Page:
Fade out. Roll titles.
Cut to: two years later, and the Justice League has all new uniforms, a new name (The Justice Lords) and they never leave the Watchtower (that’s their spaceship), because they never have to, because there is no crime. There is no crime because, as we come to find out, the Justice League has lobotomized all the criminals. We visit Arkham Asylum and find Joker and Poison Ivy and Two-Face and everyone else cheerful, model prisoners, milling around the grounds like pleasant, happy zombies. Gotham City is so clean and bright it looks like Metropolis. There’s an incredible scene where Justice Lord Superman is battling Doomsday (whom, aficianados will know, once killed Superman in the comics) and, just as Doomsday is about to go into his “MWAH HA HA” victory laugh, Justice Lord Superman zaps him in the forehead and we watch his brains melt down the sides of his face and Doomsday gets a queer, disconnected, disappointed look in his eyes as he slumps to the ground, still alive but no longer dangerous; somehow, it never occurred to him that Superman possessed the power to lobotomize him.
With no crime to fight, Justice Lord Batman has turned to science and has made an important discovery: he’s stumbled across a parallel dimension, where the normal, regular old Justice League with their colorful costumes and bickering ways are still wasting their time, struggling through a world filled with supervillains. The Justice Lords take pity on the poor old alternate-dimension Justice League (who we realize, in time, are our dimension’s Justice League; that is, the whole first part of the show is taking place in an alternate dimension and the protagonists don’t enter until the beginning of Act II) and, in a gesture of kindness, kidnap them and take them prisoner so that they can clean up the other dimension too. And so Act III has the Justice League taking on the Justice Lords, which, you can imagine, is difficult because they are, in fact, the exact same people, only a teeny bit more ruthless. And on the one hand, you don’t like the Justice Lords because of that ruthlessness, and on the other hand, it’s like — well, how come the Justice League took this long to get their act together? And the tension is unbearable because, as the title suggests, the Justice Lords have truly made their world better, and the Justice League is actually fighting to make it more chaotic and dangerous.
Bizarre enough? It gets better. To solve the problem of the Justice Lord Superman, whom no one can subdue, the Justice League must turn to Lex Luthor, who is still alive in this world, and who has the scientific knowledge to build a super-power-sapping device (“device” being the operative word here). Luthor will zap the Justice Lord Superman so that the good-old Justice League can take back control of our world (or, rather, relinquish control of our world). In exchange for his super-power-sapping device, the Justice League grants Lex a full pardon for all his past crimes and makes him a free man.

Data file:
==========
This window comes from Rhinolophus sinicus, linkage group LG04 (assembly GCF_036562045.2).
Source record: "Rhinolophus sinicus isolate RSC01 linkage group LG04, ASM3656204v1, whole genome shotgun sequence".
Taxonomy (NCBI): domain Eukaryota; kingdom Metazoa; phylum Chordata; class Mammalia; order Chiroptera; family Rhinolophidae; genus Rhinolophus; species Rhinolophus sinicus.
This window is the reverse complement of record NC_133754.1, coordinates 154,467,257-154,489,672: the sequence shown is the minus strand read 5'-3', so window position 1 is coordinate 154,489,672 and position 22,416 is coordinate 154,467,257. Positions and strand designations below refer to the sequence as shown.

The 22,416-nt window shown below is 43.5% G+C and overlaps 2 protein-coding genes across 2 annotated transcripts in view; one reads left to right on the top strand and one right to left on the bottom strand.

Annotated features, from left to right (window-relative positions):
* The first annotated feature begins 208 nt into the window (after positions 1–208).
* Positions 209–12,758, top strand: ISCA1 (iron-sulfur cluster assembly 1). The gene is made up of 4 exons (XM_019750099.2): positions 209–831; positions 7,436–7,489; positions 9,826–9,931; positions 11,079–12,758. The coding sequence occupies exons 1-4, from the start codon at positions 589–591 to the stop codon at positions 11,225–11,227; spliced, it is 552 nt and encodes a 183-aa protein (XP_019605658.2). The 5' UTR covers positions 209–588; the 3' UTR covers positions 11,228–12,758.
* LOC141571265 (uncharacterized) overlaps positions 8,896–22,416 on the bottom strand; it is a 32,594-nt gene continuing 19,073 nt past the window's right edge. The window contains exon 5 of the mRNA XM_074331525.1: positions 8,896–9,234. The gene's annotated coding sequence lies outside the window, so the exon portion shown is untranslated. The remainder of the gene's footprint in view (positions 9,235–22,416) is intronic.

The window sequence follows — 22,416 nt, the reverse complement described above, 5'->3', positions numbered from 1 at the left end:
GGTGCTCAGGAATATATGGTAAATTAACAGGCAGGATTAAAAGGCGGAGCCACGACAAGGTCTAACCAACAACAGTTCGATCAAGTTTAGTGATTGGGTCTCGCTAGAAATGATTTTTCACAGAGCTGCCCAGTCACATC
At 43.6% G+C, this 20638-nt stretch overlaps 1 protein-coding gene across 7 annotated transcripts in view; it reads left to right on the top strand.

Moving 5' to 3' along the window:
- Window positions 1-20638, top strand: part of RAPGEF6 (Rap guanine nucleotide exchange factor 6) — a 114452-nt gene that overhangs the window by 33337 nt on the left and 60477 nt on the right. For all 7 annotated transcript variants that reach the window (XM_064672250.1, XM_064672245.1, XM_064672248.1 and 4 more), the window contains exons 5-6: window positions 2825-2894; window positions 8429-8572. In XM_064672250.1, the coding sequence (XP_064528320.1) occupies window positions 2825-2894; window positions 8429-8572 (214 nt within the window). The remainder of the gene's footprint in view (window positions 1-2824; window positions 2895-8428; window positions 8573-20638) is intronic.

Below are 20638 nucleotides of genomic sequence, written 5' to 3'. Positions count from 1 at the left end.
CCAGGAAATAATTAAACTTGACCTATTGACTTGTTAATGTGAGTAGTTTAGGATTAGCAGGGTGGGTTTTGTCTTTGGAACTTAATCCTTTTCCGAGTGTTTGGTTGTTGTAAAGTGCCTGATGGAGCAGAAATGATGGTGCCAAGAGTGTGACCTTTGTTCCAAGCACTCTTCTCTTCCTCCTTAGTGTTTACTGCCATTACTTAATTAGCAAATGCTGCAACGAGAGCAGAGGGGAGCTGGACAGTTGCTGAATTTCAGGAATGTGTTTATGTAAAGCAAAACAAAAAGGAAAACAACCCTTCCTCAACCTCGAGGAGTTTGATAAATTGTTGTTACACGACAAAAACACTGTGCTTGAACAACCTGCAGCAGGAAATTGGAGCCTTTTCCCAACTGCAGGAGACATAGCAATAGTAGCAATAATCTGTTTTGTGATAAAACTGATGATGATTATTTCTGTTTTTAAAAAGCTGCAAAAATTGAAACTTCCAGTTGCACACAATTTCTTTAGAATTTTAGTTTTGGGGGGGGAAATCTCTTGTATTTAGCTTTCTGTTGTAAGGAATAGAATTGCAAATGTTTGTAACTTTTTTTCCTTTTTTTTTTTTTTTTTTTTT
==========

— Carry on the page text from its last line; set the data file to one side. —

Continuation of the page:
In the epilogue, we see a sobered, grateful Lex at a press conference, vowing to give up crime forever and — you knew it had to come — announcing his bid for the presidency. And the cycle begins again.
And I’m sitting in front of the TV with my mouth hanging open. This is a far cry from Superfriends. In the span of a 45-minute superhero cartoon, Bruce Timm and company have just told me more about society, civilization and justice than I ever learned in a season of Law and Order. Sure, Superman could just kill Lex. Of course he could. Why doesn’t he? That would make everything better. All it takes is the will to do so. And that goes for all the Justice League. Why bother negotiating with murderous thugs? Why not just kill them? They obviously have the power to do so. Why put up with giggling psychopaths who have nothing to contribute to society? Why not just kill them? And then, dumb as it sounds, it hit me: that’s why they call it Superman’s “Never Ending Struggle for Truth and Justice.” The whole point of the Justice League (and their real-world counteparts) is not to rid the world of crime, but to be vigilant in the fight against it. And then I was reminded about something regarding God as well. The DC superheroes were always modelled after the Gods, were they not? Well here’s the answer to the great question, Why do the Gods allow evil to exist?
Okay, enough for now. I’ve barely scratched the surface of my thoughts about this show. There’s a three-part episode where, get this, the Justice League goes back in time to World War II, in order to…restore Adolf Hitler to power.
Suffice to say, it’s no longer Sam saying “Hey, let’s watch Justice League!” Instead, it’s him saying “Can I watch Scooby-Doo?” And I’m saying “No, c’mon, let’s watch Justice League!” Now I know who all the characters are and what their backstories are (Did you know Hawkgirl was a detective on her home planet?) and what’s more, I care about them in ways I never have before. And I will get into the reasons for that in Part II.
I leave you for the moment with what is probably my favorite moment in the series, and emblematic of its genius. There’s a robot (AMAZO) who has the ability to imitate the powers of any superhero it sees. If it sees the Flash, it can run at the speed of light, if it sees Green Lantern, it can fashion a magic power ring, etc. It sees Superman, and acquires all his powers, and starts smashing stuff up. Batman, who has no powers to acquire, is the only one capable of fighting it. Thinking fast, he takes a lump of Kryptonite out of his pocket and lobs it at the robot, who collapses like a ragdoll and falls into the river (Batman reasoning that if AMAZO has acquired Superman’s strengths, he might also have acquired his weaknesses).
And Wonder Woman comes out from under a piece of rubble and says “So, what, you just always carry around a piece of Kryptonite with you?” And Batman scowls and mutters “Call it insurance,” and dashes off into the night.